“The planning stage is critically important to the overall success of an engineering and construction project of this magnitude,” Chris Miner said. “This contract allows us to prepare for each step in the overhaul process from preparing for the ship’s arrival at Newport News to its redelivery back to the Navy.”
The carrier George Washington is currently going through its RCOH and will be replaced by Stennis when it’s completed. Washington will eventually return to Japan to be the Navy’s forward-deployed carrier, relieving the Reagan which replaced Washington in 2015. Washington started its 48-month RCOH last summer.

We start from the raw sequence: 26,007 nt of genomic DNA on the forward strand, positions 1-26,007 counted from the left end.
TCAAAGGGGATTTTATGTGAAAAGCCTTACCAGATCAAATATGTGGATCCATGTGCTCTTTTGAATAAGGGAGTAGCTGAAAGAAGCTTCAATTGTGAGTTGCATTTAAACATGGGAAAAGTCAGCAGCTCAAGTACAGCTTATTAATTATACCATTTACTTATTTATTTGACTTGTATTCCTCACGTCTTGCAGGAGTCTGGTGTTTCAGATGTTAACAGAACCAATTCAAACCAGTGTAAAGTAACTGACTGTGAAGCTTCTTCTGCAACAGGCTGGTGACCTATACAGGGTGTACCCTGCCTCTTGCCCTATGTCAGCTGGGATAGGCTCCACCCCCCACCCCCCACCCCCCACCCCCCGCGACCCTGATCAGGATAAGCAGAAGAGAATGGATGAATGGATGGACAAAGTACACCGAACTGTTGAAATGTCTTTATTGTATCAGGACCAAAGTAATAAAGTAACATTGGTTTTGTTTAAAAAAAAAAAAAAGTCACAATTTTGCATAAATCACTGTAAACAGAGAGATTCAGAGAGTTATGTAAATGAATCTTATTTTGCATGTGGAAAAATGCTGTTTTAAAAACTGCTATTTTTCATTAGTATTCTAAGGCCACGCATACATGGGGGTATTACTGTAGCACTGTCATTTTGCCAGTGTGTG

14 Aug 18. General Dynamics National Steel and Shipbuilding Co. (NASSCO), San Diego, California, is awarded a $147,650,048 firm-fixed-price contract for the execution of USS Cowpens (CG 63) fiscal 2018 modernization period availability. This is a “long-term” availability will include a combination of maintenance, modernization and repairs. This was competed on a coast-wide (West coast) basis without limiting the place of performance to the vessel’s homeport. GD-NASSCO will provide the facilities and human resources capable of completing, coordinating and integrating multiple areas of ship maintenance, repair and modernization for USS Cowpens. This contract includes options which, if exercised, would bring the cumulative value of this contract to $154,805,657. Work will be performed in San Diego, California, and is expected to be completed by December 2019. Fiscal 2018 operations and maintenance (Navy); and fiscal 2018 other procurement (Navy) funding in the amount of $147,650,048 will be obligated at time of award and will not expire at the end of the current fiscal year. This contract was competitively procured using full and open competition via the Federal Business Opportunities website, with one offer received in response to solicitation N00024-18-R-4439. The Naval Sea Systems Command, Washington, District of Columbia, is the contracting activity (N00024-18-C-4439).